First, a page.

So I can see how a business would like to use credit cards. But what the credit card companies are charging is extortion. Credit card companies are all trying to recruit customers with their promises of cash back, but who do you think is paying for those kick-backs? You are. And I'll bet the credit card companies are using every trick in the book to maximize their return and minimize those kick-backs. It might not be something any one person would notice, but one-tenth of one percent of a billion dollars is still a million bucks.
    I'll bet there is well documented phenomena that a certain percentage of those kick-back checks are never cashed, and I'll bet that goes into the executive bonus slush fund as well.

Thursday, May 21, 2015

Russian Locos in Portland

Russian gauge track at Oregon Rail Heritage Center
Now I remember how I got started on my last post: Jack and I stopped at the Oregon train museum Monday on account of we were in the neighborhood. They were closed but we hung on the fence and drooled over the thoughts of massive iron machines. Then we noticed a slab of concrete that was sitting next to the path. It looked like an old section of roadway, but why does it have 3 rails embedded in it?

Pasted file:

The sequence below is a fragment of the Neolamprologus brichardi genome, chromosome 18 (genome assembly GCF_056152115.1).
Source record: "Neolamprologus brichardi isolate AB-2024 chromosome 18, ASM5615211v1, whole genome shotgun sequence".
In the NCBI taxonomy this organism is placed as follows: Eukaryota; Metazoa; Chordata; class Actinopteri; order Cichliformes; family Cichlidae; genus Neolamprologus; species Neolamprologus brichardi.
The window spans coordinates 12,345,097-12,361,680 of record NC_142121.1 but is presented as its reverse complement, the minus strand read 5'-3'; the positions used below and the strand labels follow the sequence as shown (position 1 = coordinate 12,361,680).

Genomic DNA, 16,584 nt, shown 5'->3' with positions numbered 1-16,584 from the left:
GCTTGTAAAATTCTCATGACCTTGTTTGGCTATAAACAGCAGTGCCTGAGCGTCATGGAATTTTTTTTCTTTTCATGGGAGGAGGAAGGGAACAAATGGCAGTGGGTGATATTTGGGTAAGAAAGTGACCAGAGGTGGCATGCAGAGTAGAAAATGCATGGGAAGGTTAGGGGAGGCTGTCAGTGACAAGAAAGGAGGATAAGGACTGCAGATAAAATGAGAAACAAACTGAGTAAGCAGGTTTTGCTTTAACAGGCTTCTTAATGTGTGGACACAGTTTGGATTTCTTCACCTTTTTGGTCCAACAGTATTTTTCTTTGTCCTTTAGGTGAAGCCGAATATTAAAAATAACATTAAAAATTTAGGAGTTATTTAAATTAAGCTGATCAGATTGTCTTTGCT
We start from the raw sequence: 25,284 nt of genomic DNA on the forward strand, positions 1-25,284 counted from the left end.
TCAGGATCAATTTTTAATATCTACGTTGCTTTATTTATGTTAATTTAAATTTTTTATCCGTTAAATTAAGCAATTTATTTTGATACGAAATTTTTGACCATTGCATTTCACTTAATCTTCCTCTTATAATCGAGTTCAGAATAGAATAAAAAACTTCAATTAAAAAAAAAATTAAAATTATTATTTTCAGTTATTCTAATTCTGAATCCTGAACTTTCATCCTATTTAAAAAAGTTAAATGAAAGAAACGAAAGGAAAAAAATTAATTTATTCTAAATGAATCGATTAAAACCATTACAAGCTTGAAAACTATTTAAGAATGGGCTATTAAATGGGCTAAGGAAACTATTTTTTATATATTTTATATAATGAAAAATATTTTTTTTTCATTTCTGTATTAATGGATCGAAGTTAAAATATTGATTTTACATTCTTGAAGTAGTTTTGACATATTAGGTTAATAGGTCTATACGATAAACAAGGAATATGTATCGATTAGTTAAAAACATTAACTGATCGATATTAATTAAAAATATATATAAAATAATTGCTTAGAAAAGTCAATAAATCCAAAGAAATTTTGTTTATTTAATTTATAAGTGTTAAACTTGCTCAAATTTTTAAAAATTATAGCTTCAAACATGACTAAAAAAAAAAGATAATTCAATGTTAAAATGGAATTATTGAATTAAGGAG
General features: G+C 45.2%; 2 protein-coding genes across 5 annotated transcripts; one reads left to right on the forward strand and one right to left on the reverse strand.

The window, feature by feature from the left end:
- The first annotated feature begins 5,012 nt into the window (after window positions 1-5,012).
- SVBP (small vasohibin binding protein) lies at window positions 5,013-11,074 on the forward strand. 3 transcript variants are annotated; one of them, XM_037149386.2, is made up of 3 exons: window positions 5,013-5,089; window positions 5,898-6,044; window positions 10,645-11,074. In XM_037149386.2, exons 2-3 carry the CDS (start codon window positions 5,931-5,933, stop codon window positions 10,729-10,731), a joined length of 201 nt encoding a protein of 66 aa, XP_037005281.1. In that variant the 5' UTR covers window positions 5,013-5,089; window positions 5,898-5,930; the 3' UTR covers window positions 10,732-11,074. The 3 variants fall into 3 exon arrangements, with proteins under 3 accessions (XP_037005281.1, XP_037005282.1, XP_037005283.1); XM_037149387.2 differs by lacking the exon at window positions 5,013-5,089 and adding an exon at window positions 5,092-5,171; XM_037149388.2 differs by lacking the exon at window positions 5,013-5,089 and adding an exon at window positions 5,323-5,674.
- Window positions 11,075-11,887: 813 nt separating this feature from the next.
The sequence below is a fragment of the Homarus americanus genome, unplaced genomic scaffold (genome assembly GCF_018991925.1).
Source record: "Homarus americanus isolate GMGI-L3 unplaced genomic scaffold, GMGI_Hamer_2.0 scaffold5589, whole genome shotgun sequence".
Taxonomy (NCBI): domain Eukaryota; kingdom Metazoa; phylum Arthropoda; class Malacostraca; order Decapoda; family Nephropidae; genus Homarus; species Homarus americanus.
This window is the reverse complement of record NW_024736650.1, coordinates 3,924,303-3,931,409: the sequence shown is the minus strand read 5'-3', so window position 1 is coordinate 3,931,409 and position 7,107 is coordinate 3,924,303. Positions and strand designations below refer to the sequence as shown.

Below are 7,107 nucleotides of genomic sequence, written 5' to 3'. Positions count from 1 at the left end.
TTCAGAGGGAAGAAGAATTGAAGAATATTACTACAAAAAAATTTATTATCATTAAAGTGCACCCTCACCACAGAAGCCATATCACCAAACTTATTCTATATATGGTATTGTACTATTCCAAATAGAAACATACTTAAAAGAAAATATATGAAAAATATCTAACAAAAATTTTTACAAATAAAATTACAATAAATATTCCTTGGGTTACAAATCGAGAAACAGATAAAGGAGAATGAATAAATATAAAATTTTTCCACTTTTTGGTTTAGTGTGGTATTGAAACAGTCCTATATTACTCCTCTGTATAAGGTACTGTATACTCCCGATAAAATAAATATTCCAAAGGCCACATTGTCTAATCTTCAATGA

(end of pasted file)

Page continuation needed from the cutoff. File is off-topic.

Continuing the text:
American built locomotives loaded on Russian ships for Vladivostok in Portland harbor Nov. 6, 1944. Larry Barber.
Willamette Iron and Steel Works:
During WWII Willamette assembled over 800 Russian gauge Baldwin steam locomotives and shipped them to Vladivostok. NW Front Ave. in Portland had a short distance of Russian gauge track for the engines to move from the engine house on the west side of Front to the loading dock on the east side of street. These were shipped across the Pacific on USSR flagged ships, since the USSR and the Empire of Japan were not at war. A Porter 0-6-0 was bought from the US Government in Panama to switch the broad gauge track.

UT 1580 Russian Freighter "Felix Dzerzhinsky" 47-46 N 129-53 W 288 7. 1 June 44. 
1851 B.M.T. OR 14321420 . 150 PT. "U.S.C.H". Carrying locomotives.

Casey Jones Goes to War

Veresk Bridge

Mazandaran Savadkooh: View from the Veresk Bridge.